Although a very light snow was falling, the sun did attempt to make an appearance. This was all the sun that I would see for the day, however.
The trail gradually gains over 700 feet in just over a mile, before turning south and following the ridge of Ellis Mountain.  Once over 2000 feet, a good solid inch of snow coated everything white, with just enough conifers mixed in to make it very pretty.  From a high spot on the ridge, I caught a fleeting glimpse of Barton's north ridge poking out through the trees.
After a bit over 2.3 miles, the trail begins to lose elevation, and heads west towards the ponds.  This marked my jumping off spot, as I began my bushwhack heading south.  The woods were mostly open but cold and wintry.
There was really only one thick area of spruce to contend with but the closer I got to Barton, the tougher the terrain got.
A low spot in a rugged, boulder laden ravine.
Surprisingly enough, I picked up a pretty good herd path about 1/4 of a mile before the summit, so I stayed on that for a bit before regretfully leaving it too soon and hitting thick spruce and lots of blowdown.  Luckily this didn't last long and before I knew it I found the open, east facing ledges I had been seeking. 
The open ledges are quite nice, and even with light flurries falling, the view was good.  Wintergreen Lake can be seen to the right in the foreground, with Round Mountain just beyond that.  Off  in the distance, just past Round Mountain is part of Lake George.  A very careful eye can even pick out a small sliver of Lake Champlain far off in the distant left.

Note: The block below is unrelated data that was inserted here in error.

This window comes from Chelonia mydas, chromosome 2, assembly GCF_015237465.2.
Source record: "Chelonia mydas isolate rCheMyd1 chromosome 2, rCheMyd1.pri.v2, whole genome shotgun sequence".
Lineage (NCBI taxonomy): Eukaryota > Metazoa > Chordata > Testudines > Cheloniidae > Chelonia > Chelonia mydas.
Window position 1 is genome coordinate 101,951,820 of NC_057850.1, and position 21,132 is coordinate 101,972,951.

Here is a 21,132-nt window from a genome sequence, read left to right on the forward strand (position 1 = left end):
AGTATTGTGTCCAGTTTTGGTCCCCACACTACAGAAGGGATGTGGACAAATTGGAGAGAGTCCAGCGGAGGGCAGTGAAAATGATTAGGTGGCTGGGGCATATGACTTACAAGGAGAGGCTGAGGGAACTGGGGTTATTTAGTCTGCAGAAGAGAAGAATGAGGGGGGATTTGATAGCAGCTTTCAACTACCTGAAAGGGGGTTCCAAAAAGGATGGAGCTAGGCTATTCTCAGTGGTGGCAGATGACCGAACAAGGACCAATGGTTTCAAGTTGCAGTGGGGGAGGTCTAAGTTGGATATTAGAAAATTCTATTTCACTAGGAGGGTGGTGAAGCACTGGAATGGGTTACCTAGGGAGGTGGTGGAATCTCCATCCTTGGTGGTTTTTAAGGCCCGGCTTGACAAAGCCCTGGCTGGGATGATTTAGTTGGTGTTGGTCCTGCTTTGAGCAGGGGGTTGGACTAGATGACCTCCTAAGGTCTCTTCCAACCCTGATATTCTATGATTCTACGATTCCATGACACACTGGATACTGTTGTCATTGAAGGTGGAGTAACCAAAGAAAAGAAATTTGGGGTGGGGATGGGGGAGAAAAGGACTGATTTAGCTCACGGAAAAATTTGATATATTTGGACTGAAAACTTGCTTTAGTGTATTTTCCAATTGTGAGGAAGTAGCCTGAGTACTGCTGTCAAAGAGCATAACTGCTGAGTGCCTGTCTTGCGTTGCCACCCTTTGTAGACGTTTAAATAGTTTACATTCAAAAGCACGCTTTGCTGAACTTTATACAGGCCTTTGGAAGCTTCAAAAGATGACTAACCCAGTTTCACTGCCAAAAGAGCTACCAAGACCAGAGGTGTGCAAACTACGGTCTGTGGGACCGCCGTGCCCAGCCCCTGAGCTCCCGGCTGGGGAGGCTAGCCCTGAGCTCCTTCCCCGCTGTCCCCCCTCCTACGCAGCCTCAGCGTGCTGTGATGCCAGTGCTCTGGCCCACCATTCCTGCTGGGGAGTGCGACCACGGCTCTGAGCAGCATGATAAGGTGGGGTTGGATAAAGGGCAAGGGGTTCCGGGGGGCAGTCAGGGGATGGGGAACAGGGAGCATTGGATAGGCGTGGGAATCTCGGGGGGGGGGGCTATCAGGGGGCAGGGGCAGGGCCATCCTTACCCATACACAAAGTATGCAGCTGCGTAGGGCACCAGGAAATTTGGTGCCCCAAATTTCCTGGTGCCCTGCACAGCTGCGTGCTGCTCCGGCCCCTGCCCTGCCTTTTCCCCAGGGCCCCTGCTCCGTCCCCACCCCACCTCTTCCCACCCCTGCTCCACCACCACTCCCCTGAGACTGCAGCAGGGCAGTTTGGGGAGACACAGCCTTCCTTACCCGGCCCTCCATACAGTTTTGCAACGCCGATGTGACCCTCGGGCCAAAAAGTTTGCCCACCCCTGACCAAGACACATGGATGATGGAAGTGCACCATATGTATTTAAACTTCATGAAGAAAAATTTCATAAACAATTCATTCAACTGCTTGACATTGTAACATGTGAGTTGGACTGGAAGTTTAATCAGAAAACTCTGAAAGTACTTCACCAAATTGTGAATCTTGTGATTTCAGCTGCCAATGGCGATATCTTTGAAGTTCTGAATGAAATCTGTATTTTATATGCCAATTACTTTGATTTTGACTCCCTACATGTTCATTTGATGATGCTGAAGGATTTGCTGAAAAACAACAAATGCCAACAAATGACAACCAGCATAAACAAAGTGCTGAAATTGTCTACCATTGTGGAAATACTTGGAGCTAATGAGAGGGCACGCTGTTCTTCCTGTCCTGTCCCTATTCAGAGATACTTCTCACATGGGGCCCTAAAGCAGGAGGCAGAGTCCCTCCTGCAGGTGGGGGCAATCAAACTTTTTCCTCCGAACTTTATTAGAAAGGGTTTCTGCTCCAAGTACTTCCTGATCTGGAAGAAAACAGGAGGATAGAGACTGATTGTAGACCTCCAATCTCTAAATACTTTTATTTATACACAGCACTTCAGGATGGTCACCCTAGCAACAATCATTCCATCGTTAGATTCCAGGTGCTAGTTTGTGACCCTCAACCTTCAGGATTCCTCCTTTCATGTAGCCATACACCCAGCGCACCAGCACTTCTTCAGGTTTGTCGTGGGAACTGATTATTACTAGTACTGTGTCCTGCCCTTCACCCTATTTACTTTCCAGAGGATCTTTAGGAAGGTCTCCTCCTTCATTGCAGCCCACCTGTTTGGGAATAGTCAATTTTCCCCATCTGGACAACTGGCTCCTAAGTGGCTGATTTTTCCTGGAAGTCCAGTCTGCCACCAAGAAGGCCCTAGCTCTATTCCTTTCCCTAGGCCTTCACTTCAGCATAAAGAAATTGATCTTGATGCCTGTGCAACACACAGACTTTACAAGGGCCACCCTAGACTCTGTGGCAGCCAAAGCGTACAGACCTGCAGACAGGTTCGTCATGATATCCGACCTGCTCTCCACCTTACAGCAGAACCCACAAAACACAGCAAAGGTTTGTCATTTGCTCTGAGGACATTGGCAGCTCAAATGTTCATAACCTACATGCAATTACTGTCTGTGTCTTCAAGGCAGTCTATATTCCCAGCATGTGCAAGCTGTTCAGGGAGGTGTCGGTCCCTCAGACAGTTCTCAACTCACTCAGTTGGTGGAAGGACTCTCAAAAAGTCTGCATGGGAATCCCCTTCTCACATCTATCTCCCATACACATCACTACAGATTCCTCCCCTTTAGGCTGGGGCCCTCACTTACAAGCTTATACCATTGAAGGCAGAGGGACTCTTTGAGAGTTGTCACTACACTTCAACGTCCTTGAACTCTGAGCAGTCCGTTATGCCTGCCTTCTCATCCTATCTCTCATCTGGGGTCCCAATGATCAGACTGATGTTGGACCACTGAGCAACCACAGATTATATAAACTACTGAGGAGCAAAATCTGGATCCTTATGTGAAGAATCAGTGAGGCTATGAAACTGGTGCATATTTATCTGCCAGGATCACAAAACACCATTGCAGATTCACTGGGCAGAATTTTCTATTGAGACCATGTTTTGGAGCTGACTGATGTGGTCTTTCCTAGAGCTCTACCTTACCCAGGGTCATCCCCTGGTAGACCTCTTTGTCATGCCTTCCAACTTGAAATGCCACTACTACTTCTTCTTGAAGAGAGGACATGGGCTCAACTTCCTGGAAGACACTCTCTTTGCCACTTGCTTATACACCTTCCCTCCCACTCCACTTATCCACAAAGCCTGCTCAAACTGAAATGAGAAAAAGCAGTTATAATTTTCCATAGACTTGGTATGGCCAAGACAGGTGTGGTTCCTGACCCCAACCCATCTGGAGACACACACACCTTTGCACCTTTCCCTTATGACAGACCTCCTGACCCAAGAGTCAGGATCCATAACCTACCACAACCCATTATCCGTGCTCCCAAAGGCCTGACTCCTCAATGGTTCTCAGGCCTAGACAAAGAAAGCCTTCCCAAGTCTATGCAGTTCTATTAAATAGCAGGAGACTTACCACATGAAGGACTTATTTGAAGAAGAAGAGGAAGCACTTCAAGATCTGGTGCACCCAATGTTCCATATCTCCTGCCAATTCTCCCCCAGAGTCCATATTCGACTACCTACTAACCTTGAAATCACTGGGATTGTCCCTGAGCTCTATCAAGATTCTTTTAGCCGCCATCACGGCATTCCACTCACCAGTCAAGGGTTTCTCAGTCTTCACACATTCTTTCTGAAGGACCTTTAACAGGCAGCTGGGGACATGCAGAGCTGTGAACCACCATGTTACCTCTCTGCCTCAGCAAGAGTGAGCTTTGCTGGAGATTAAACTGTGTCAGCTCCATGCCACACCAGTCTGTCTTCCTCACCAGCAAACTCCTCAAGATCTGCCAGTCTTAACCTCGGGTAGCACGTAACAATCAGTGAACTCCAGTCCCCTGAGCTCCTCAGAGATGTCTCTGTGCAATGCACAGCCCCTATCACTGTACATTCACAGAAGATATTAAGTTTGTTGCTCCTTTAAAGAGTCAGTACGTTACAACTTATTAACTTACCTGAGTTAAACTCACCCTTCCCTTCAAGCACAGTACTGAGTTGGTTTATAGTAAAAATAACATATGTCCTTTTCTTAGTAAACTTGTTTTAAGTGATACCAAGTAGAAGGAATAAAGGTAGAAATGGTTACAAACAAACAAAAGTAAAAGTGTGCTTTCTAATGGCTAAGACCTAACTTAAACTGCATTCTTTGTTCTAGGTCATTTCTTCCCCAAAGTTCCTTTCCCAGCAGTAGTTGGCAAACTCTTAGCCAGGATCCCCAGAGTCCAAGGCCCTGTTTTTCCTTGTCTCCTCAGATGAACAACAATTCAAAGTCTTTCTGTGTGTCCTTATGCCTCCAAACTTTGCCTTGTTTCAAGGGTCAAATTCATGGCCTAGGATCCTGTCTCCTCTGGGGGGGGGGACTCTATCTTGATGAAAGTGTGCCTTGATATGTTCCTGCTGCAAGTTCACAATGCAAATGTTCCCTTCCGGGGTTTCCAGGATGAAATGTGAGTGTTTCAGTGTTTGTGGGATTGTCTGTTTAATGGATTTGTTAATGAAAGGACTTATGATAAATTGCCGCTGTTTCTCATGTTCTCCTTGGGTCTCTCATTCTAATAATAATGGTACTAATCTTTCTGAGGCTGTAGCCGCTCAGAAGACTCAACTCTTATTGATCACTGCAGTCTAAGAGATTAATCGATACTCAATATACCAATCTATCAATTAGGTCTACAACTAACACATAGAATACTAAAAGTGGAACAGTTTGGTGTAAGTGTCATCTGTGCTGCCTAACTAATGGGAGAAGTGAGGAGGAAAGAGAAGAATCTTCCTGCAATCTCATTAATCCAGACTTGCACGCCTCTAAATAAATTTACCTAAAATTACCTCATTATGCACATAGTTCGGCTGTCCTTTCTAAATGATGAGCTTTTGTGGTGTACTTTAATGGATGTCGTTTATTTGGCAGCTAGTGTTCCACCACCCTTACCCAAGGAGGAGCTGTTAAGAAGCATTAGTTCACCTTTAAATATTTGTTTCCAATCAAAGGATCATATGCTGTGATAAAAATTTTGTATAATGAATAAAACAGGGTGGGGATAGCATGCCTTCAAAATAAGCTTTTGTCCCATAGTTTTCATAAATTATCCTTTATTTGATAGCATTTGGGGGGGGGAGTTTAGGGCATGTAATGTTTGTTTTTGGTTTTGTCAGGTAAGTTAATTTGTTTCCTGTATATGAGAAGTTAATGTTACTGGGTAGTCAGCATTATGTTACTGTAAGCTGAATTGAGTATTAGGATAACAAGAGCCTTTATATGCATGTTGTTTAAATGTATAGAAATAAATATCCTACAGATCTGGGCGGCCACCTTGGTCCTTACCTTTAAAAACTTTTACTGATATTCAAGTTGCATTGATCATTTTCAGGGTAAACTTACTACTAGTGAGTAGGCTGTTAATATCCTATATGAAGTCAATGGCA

To the NE, the view takes in Barton Mountains private north summit ridge, with Trumball Mountain just beyond.  I can only imagine just how good this view would be on a clear day.
Just over 1/10 of a mile west of the view spot is the wooded 2204 foot summit, marked with a small cairn.
After hitting the summit, I decided to head more westerly off the slopes of the mountain, avoiding the thicker, rougher ups and downs up high.  A nice view here from below the rugged cliffs near Barton's summit.
I leisurely took my time, heading back towards the marked trail, avoiding the steep terrain through open hardwoods.  A quiet little wintry stream was my companion for several minutes as I soaked in the ambiance of the December woods. 
Once back to the trail, I retraced my steps uneventfully back off the mountain.  Hiked about 8 miles RT, with over 1900 feet of total ascent.   

Today's rough route below.  Red=Ascent   Blue=Descent

Wednesday, December 2, 2020

Old Mill Trail(Berkshires)